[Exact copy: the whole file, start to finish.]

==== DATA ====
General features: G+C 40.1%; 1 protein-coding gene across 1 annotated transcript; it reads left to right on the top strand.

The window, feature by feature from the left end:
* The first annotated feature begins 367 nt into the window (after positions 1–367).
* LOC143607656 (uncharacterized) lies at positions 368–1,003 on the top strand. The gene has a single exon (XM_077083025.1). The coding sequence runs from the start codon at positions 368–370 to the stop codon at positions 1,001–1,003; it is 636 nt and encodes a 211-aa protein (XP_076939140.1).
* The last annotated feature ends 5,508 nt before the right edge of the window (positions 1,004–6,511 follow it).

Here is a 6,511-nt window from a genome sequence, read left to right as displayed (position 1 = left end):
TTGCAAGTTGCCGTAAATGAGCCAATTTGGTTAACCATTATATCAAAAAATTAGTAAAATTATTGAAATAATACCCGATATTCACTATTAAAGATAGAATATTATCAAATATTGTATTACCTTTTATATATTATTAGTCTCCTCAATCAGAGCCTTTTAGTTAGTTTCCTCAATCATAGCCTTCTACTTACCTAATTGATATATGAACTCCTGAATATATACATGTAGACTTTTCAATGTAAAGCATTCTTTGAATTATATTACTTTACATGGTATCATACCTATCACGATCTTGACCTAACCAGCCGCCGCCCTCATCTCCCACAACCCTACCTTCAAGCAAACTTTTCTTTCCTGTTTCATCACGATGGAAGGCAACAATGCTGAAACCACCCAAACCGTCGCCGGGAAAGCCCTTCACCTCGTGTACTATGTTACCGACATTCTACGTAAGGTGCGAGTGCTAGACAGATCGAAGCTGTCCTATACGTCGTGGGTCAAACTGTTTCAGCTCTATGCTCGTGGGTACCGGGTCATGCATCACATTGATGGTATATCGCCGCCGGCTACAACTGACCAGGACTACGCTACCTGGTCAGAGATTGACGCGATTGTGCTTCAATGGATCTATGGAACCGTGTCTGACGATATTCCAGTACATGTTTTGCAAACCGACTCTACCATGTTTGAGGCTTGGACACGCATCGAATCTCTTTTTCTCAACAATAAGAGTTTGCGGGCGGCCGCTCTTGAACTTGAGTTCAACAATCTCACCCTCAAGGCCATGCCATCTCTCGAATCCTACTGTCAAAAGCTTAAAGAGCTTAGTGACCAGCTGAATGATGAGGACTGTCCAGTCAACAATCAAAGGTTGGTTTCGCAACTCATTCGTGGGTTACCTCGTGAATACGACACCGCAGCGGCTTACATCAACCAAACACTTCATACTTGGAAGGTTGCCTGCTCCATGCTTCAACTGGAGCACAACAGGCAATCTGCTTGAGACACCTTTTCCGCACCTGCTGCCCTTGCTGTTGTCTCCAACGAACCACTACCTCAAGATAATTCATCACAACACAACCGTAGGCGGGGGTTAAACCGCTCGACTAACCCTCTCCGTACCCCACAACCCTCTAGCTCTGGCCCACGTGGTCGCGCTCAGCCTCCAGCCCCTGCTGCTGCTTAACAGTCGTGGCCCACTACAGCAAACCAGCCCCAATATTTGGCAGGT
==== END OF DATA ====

General features: G+C 40.1%; 1 protein-coding gene across 1 annotated transcript; it reads left to right on the top strand.

The window, feature by feature from the left end:
* The first annotated feature begins 367 nt into the window (after positions 1–367).
* LOC143607656 (uncharacterized) lies at positions 368–1,003 on the top strand. The gene has a single exon (XM_077083025.1). The coding sequence runs from the start codon at positions 368–370 to the stop codon at positions 1,001–1,003; it is 636 nt and encodes a 211-aa protein (XP_076939140.1).
* The last annotated feature ends 5,508 nt before the right edge of the window (positions 1,004–6,511 follow it).

Here is a 6,511-nt window from a genome sequence, read left to right as displayed (position 1 = left end):
TTGCAAGTTGCCGTAAATGAGCCAATTTGGTTAACCATTATATCAAAAAATTAGTAAAATTATTGAAATAATACCCGATATTCACTATTAAAGATAGAATATTATCAAATATTGTATTACCTTTTATATATTATTAGTCTCCTCAATCAGAGCCTTTTAGTTAGTTTCCTCAATCATAGCCTTCTACTTACCTAATTGATATATGAACTCCTGAATATATACATGTAGACTTTTCAATGTAAAGCATTCTTTGAATTATATTACTTTACATGGTATCATACCTATCACGATCTTGACCTAACCAGCCGCCGCCCTCATCTCCCACAACCCTACCTTCAAGCAAACTTTTCTTTCCTGTTTCATCACGATGGAAGGCAACAATGCTGAAACCACCCAAACCGTCGCCGGGAAAGCCCTTCACCTCGTGTACTATGTTACCGACATTCTACGTAAGGTGCGAGTGCTAGACAGATCGAAGCTGTCCTATACGTCGTGGGTCAAACTGTTTCAGCTCTATGCTCGTGGGTACCGGGTCATGCATCACATTGATGGTATATCGCCGCCGGCTACAACTGACCAGGACTACGCTACCTGGTCAGAGATTGACGCGATTGTGCTTCAATGGATCTATGGAACCGTGTCTGACGATATTCCAGTACATGTTTTGCAAACCGACTCTACCATGTTTGAGGCTTGGACACGCATCGAATCTCTTTTTCTCAACAATAAGAGTTTGCGGGCGGCCGCTCTTGAACTTGAGTTCAACAATCTCACCCTCAAGGCCATGCCATCTCTCGAATCCTACTGTCAAAAGCTTAAAGAGCTTAGTGACCAGCTGAATGATGAGGACTGTCCAGTCAACAATCAAAGGTTGGTTTCGCAACTCATTCGTGGGTTACCTCGTGAATACGACACCGCAGCGGCTTACATCAACCAAACACTTCATACTTGGAAGGTTGCCTGCTCCATGCTTCAACTGGAGCACAACAGGCAATCTGCTTGAGACACCTTTTCCGCACCTGCTGCCCTTGCTGTTGTCTCCAACGAACCACTACCTCAAGATAATTCATCACAACACAACCGTAGGCGGGGGTTAAACCGCTCGACTAACCCTCTCCGTACCCCACAACCCTCTAGCTCTGGCCCACGTGGTCGCGCTCAGCCTCCAGCCCCTGCTGCTGCTTAACAGTCGTGGCCCACTACAGCAAACCAGCCCCAATATTTGGCAGGT